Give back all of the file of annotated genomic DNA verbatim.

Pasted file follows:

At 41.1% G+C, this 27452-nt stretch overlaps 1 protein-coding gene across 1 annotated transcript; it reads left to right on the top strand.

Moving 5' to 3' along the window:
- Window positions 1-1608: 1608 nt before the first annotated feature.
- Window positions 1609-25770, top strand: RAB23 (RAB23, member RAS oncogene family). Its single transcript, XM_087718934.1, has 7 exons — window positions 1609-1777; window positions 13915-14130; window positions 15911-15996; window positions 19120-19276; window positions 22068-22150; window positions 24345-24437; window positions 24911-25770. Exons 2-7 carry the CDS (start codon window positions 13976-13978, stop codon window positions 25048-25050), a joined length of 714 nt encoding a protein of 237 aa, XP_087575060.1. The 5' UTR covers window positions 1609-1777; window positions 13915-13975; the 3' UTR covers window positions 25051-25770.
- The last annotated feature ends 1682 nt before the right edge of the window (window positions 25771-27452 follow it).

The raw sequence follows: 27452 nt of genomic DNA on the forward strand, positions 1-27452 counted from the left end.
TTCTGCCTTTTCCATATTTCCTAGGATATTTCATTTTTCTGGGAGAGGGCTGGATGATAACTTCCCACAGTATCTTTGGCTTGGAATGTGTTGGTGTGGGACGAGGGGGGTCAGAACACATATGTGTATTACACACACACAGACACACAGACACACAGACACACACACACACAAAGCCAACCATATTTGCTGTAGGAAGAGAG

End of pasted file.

At 41.1% G+C, this 27452-nt stretch overlaps 1 protein-coding gene across 1 annotated transcript; it reads left to right on the top strand.

Moving 5' to 3' along the window:
- Window positions 1-1608: 1608 nt before the first annotated feature.
- Window positions 1609-25770, top strand: RAB23 (RAB23, member RAS oncogene family). Its single transcript, XM_087718934.1, has 7 exons — window positions 1609-1777; window positions 13915-14130; window positions 15911-15996; window positions 19120-19276; window positions 22068-22150; window positions 24345-24437; window positions 24911-25770. Exons 2-7 carry the CDS (start codon window positions 13976-13978, stop codon window positions 25048-25050), a joined length of 714 nt encoding a protein of 237 aa, XP_087575060.1. The 5' UTR covers window positions 1609-1777; window positions 13915-13975; the 3' UTR covers window positions 25051-25770.
- The last annotated feature ends 1682 nt before the right edge of the window (window positions 25771-27452 follow it).

The raw sequence follows: 27452 nt of genomic DNA on the forward strand, positions 1-27452 counted from the left end.
TTCTGCCTTTTCCATATTTCCTAGGATATTTCATTTTTCTGGGAGAGGGCTGGATGATAACTTCCCACAGTATCTTTGGCTTGGAATGTGTTGGTGTGGGACGAGGGGGGTCAGAACACATATGTGTATTACACACACACAGACACACAGACACACAGACACACACACACACAAAGCCAACCATATTTGCTGTAGGAAGAGAG